I don't understand exactly what you're saying here—do you mean the Hanwei Practical Rapier is surprisingly good, or heavy, or whatever? If it is a good practice rapier to get, I actually might consider getting one some time in the next couple years—where would you recommend getting it from? I searched and couldn't find a place where it was in stock.

Jorvock Darken, Black Guardlord

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"Hoom."
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Tom L.




Location: Toronto, Canada
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PostPosted: Sun 02 Sep, 2012 7:51 am    Post subject:         Reply with quote

An epee is too short and too light compared to a rapier. If you tried using an epee against someone with a rapier, you will be outreached. You will also find that your epee will be easily shoved aside and that you cannot do the same to a rapier.

If you ever get the chance to go to a military antique show and there happens to be a rapier, ask the dealer if you can hold it. It's an eye opening experience. You will notice that antique rapiers have weight behind them, yet are balanced. The rapier will also feel that it has the authority to move aside an opposing blade to enable you to deliver a thrust.

AT best, an epee is a bastardized 18th century small sword or a 19th century dueling sword and is nothing close to a rapier (neither do the two weapons I just mentioned).

I have a cunning plan Mr. B.
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Bill Grandy
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PostPosted: Mon 03 Sep, 2012 2:59 pm    Post subject:         Reply with quote

Wesley Nilsen wrote:
I don't understand exactly what you're saying here—do you mean the Hanwei Practical Rapier is surprisingly good, or heavy, or whatever?


I simply mean that any sword designed for rapier training will handle more realistically than a sword designed for a completely different type of fencing (in this case, epee fencing), even the cheaper ones. That doesn't mean it is impossible to learn very basic actions with an epee, just that it is far from ideal.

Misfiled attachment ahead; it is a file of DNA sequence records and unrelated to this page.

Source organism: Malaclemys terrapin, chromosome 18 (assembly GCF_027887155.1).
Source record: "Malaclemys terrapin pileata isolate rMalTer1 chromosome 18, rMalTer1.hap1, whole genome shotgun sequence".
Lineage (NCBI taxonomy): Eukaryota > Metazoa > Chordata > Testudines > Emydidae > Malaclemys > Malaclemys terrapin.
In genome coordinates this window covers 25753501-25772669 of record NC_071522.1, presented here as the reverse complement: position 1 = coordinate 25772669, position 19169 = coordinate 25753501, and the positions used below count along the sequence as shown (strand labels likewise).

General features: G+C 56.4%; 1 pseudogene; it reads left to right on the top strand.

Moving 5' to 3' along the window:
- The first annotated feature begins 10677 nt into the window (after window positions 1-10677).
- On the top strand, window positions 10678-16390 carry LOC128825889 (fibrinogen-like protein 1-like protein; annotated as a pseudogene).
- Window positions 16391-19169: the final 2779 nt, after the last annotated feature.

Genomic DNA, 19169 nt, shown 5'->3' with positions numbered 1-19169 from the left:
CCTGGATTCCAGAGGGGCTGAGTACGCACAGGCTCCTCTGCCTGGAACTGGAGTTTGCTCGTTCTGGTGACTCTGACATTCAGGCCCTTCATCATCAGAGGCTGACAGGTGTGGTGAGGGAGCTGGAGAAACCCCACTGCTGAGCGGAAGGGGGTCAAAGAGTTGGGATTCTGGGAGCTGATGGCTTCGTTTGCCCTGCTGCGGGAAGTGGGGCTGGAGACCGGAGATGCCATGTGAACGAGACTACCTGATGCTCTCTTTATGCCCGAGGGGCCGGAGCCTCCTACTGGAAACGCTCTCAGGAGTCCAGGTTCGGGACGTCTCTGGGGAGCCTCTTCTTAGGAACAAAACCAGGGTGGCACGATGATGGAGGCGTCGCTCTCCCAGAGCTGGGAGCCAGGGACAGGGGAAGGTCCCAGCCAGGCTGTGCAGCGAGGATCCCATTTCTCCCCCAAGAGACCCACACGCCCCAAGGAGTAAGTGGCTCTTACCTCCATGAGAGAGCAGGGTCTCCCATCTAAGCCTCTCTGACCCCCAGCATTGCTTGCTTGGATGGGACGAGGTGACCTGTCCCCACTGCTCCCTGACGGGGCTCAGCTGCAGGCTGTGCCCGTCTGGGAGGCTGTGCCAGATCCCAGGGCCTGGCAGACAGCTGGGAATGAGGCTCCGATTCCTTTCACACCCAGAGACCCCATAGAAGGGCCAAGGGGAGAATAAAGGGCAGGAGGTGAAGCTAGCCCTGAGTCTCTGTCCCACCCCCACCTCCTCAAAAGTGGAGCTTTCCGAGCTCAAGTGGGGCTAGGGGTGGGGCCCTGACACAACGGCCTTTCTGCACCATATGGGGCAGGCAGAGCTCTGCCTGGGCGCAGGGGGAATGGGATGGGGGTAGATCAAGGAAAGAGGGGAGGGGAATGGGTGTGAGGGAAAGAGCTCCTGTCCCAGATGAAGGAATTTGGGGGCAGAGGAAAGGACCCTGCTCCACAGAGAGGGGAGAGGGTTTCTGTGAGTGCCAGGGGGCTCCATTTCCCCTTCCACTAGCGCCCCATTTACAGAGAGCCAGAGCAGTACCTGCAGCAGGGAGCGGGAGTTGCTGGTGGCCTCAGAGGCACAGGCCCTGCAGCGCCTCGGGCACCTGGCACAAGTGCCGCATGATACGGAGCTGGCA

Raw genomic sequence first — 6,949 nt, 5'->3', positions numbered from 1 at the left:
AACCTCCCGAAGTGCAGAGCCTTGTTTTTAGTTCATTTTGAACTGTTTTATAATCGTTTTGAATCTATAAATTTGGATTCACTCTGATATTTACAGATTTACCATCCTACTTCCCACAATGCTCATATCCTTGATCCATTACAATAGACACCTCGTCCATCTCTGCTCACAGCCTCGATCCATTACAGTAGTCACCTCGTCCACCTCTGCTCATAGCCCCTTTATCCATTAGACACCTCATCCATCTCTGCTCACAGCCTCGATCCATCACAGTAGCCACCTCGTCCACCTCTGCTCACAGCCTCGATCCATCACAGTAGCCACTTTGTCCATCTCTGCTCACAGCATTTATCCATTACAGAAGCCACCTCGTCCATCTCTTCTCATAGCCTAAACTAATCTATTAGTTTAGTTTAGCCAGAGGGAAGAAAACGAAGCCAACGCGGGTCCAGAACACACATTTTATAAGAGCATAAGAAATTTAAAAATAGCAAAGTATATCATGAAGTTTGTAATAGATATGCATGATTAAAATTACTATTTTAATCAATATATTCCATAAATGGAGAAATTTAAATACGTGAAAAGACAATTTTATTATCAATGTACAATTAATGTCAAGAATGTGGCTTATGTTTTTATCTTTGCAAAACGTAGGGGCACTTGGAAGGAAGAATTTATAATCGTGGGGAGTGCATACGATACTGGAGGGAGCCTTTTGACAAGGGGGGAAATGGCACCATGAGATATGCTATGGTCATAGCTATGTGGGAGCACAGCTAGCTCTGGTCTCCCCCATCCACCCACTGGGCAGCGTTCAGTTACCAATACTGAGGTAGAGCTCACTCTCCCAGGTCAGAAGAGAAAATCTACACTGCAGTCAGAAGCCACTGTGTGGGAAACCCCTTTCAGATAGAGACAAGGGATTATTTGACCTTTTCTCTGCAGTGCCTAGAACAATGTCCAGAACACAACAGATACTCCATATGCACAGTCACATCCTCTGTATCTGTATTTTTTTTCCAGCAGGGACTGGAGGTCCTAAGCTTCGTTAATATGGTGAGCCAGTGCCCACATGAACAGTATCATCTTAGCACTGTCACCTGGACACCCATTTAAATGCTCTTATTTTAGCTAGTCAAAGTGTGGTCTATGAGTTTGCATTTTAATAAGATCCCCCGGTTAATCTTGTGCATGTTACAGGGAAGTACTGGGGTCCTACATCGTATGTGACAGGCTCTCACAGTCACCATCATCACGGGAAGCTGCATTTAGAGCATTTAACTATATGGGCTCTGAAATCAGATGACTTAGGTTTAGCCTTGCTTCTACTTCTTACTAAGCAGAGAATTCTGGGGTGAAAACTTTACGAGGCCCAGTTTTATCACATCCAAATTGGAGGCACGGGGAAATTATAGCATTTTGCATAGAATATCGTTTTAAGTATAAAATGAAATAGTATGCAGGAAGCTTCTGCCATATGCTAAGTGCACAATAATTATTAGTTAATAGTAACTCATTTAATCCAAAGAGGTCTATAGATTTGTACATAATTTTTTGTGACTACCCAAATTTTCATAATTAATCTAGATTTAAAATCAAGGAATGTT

I would recommend Darkwood Armory for rapiers that are quite excellent in terms of quality and handling, but still within a reasonable price range (though certainly nowhere near as cheap as an epee).

Virginia Academy of Fencing Historical Swordsmanship
--German Longsword & Italian Rapier in the DC Area--


"A despondent heart will always be defeated regardless of skill."
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Radovan Geist




Location: Slovakia
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PostPosted: Tue 04 Sep, 2012 7:01 am    Post subject:         Reply with quote

based on experience from our own fencing group: using modern sporting epee with you can learn basics about the stance and techniques; you can do a little bit more it you mount a modern sporting blade on something more similar to historical hilt (with cross-guard); and its even possible to do some sparring techniques, provided both sides use the same kind of blade. but to learn the original techniques and learn them right, sooner or later you will have to start practicing with something that has its length, weight, balance... close to the original weapons. end then it will take some time and effort to get rid of habits you got with shorter & lighter weapon.
so, if you are only trying to find-out if "historical fencing" might interest you, going a cheaper way is OK. at least you wont end up with 150 USD in something that you wont use.